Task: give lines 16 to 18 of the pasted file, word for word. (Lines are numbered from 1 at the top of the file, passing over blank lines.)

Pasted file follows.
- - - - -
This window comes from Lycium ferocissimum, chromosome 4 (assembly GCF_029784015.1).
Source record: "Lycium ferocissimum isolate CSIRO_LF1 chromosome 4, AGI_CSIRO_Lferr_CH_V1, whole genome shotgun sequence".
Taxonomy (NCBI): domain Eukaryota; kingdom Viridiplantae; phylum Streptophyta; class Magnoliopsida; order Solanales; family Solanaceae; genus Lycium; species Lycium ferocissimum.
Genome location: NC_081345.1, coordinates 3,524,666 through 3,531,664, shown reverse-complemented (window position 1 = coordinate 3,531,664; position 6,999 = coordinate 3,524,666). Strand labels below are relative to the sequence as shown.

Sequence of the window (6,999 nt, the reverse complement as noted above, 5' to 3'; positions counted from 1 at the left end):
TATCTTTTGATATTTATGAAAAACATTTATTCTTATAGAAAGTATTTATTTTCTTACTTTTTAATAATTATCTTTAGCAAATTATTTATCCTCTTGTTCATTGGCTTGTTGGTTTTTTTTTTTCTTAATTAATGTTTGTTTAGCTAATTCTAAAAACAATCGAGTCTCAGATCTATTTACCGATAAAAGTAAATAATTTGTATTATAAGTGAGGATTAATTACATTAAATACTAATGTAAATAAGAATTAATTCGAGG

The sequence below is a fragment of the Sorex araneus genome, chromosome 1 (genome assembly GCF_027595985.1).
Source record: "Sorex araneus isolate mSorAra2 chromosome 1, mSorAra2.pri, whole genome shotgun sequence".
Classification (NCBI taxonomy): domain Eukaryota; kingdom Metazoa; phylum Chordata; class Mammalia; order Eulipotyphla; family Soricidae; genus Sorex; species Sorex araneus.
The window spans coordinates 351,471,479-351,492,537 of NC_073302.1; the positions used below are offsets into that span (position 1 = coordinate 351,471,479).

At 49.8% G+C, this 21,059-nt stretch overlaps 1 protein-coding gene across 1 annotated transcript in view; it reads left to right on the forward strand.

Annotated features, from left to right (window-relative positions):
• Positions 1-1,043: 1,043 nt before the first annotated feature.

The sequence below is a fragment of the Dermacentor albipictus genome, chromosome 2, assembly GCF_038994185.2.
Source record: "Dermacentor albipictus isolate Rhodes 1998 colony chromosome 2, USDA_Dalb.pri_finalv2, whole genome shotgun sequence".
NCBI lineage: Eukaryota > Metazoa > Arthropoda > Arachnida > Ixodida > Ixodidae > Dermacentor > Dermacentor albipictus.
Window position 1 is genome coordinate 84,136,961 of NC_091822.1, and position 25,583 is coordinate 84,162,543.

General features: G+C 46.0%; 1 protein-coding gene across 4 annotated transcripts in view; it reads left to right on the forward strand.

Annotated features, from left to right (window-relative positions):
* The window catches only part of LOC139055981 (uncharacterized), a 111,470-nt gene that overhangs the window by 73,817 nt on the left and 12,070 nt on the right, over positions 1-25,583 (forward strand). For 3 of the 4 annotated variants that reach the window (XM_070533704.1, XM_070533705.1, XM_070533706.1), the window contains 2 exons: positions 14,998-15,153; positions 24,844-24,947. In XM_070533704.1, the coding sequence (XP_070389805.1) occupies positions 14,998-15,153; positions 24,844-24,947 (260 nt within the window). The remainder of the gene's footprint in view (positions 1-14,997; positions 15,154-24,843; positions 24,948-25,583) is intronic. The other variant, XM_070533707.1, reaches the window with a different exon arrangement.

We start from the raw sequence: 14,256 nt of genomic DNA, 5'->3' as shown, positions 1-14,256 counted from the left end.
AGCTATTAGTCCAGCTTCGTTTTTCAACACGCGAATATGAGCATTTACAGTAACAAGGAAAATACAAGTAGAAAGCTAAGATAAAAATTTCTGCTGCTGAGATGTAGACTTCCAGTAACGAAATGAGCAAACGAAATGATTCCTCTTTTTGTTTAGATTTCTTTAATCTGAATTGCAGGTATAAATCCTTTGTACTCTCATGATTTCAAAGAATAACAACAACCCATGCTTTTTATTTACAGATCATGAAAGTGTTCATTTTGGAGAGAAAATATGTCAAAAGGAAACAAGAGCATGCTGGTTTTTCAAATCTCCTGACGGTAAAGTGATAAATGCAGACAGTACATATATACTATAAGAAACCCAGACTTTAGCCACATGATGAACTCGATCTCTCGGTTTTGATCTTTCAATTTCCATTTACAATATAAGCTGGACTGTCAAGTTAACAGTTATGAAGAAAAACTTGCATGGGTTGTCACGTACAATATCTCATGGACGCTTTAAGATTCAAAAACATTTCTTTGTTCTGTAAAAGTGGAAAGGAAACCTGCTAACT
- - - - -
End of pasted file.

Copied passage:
NCBI lineage: Eukaryota > Metazoa > Arthropoda > Arachnida > Ixodida > Ixodidae > Dermacentor > Dermacentor albipictus.
Window position 1 is genome coordinate 84,136,961 of NC_091822.1, and position 25,583 is coordinate 84,162,543.

General features: G+C 46.0%; 1 protein-coding gene across 4 annotated transcripts in view; it reads left to right on the forward strand.